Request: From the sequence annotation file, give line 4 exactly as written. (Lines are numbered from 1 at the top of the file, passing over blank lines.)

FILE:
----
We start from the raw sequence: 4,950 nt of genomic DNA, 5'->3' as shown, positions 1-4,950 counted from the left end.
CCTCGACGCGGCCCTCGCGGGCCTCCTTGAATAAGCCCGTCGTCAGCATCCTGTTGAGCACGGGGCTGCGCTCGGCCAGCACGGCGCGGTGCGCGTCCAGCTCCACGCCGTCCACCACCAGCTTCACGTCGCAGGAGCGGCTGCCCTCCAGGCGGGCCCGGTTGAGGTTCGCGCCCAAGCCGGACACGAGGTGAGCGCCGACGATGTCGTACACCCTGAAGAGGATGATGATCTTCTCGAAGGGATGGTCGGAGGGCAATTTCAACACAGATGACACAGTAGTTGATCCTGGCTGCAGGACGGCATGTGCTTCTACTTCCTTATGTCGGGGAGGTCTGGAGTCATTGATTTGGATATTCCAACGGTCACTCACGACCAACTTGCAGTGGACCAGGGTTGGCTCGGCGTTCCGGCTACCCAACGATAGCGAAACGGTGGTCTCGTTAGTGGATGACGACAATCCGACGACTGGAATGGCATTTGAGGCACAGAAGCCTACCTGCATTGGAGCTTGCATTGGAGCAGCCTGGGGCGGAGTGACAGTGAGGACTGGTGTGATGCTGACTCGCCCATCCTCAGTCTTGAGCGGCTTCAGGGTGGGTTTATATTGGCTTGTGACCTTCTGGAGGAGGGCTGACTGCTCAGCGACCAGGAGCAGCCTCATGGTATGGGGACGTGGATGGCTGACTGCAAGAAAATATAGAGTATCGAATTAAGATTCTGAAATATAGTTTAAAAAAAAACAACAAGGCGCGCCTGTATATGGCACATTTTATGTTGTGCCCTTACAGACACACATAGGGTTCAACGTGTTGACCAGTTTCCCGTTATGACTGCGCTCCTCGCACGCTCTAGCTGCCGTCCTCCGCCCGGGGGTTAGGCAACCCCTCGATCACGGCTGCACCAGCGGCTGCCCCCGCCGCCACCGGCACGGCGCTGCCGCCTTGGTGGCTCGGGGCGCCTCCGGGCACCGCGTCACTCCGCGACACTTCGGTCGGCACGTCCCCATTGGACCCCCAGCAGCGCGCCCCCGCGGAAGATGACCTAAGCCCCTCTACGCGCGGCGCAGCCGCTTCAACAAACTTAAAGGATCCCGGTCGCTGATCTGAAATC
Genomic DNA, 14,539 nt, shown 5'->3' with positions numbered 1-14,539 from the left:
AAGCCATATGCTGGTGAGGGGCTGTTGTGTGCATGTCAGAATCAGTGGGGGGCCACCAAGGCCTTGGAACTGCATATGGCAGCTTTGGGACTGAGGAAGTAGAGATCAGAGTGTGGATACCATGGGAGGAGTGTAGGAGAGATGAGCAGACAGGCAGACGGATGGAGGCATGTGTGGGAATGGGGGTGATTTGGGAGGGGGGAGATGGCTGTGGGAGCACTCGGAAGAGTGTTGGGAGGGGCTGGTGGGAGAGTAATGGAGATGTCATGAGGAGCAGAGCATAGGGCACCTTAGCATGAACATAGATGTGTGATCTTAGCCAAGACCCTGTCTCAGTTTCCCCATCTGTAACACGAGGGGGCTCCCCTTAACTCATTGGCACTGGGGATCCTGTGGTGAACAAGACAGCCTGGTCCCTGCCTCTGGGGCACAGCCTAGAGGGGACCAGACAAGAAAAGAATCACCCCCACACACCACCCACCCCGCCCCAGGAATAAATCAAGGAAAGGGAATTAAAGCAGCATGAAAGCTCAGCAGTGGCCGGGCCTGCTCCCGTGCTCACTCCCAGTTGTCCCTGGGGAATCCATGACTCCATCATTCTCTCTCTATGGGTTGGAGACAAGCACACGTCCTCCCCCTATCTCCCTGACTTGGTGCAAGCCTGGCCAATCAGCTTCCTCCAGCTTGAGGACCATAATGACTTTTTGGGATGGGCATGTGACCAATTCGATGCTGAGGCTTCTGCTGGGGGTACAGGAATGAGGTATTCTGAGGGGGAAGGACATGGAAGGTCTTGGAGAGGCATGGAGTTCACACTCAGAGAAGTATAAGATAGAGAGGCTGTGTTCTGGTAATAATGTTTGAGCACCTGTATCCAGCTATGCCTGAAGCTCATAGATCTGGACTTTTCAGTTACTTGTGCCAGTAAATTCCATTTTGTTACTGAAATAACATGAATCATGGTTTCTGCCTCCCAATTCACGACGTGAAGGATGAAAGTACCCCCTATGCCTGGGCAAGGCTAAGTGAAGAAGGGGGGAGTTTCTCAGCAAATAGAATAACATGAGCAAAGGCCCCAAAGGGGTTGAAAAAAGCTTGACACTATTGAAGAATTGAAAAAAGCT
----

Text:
AAGCCATATGCTGGTGAGGGGCTGTTGTGTGCATGTCAGAATCAGTGGGGGGCCACCAAGGCCTTGGAACTGCATATGGCAGCTTTGGGACTGAGGAAGTAGAGATCAGAGTGTGGATACCATGGGAGGAGTGTAGGAGAGATGAGCAGACAGGCAGACGGATGGAGGCATGTGTGGGAATGGGGGTGATTTGGGAGGGGGGAGATGGCTGTGGGAGCACTCGGAAGAGTGTTGGGAGGGGCTGGTGGGAGAGTAATGGAGATGTCATGAGGAGCAGAGCATAGGGCACCTTAGCATGAACATAGATGTGTGATCTTAGCCAAGACCCTGTCTCAGTTTCCCCATCTGTAACACGAGGGGGCTCCCCTTAACTCATTGGCACTGGGGATCCTGTGGTGAACAAGACAGCCTGGTCCCTGCCTCTGGGGCACAGCCTAGAGGGGACCAGACAAGAAAAGAATCACCCCCACACACCACCCACCCCGCCCCAGGAATAAATCAAGGAAAGGGAATTAAAGCAGCATGAAAGCTCAGCAGTGGCCGGGCCTGCTCCCGTGCTCACTCCCAGTTGTCCCTGGGGAATCCATGACTCCATCATTCTCTCTCTATGGGTTGGAGACAAGCACACGTCCTCCCCCTATCTCCCTGACTTGGTGCAAGCCTGGCCAATCAGCTTCCTCCAGCTTGAGGACCATAATGACTTTTTGGGATGGGCATGTGACCAATTCGATGCTGAGGCTTCTGCTGGGGGTACAGGAATGAGGTATTCTGAGGGGGAAGGACATGGAAGGTCTTGGAGAGGCATGGAGTTCACACTCAGAGAAGTATAAGATAGAGAGGCTGTGTTCTGGTAATAATGTTTGAGCACCTGTATCCAGCTATGCCTGAAGCTCATAGATCTGGACTTTTCAGTTACTTGTGCCAGTAAATTCCATTTTGTTACTGAAATAACATGAATCATGGTTTCTGCCTCCCAATTCACGACGTGAAGGATGAAAGTACCCCCTATGCCTGGGCAAGGCTAAGTGAAGAAGGGGGGAGTTTCTCAGCAAATAGAATAACATGAGCAAAGGCCCCAAAGGGGTTGAAAAAAGCTTGACACTATTGAAGAATTGAAAAAAGCT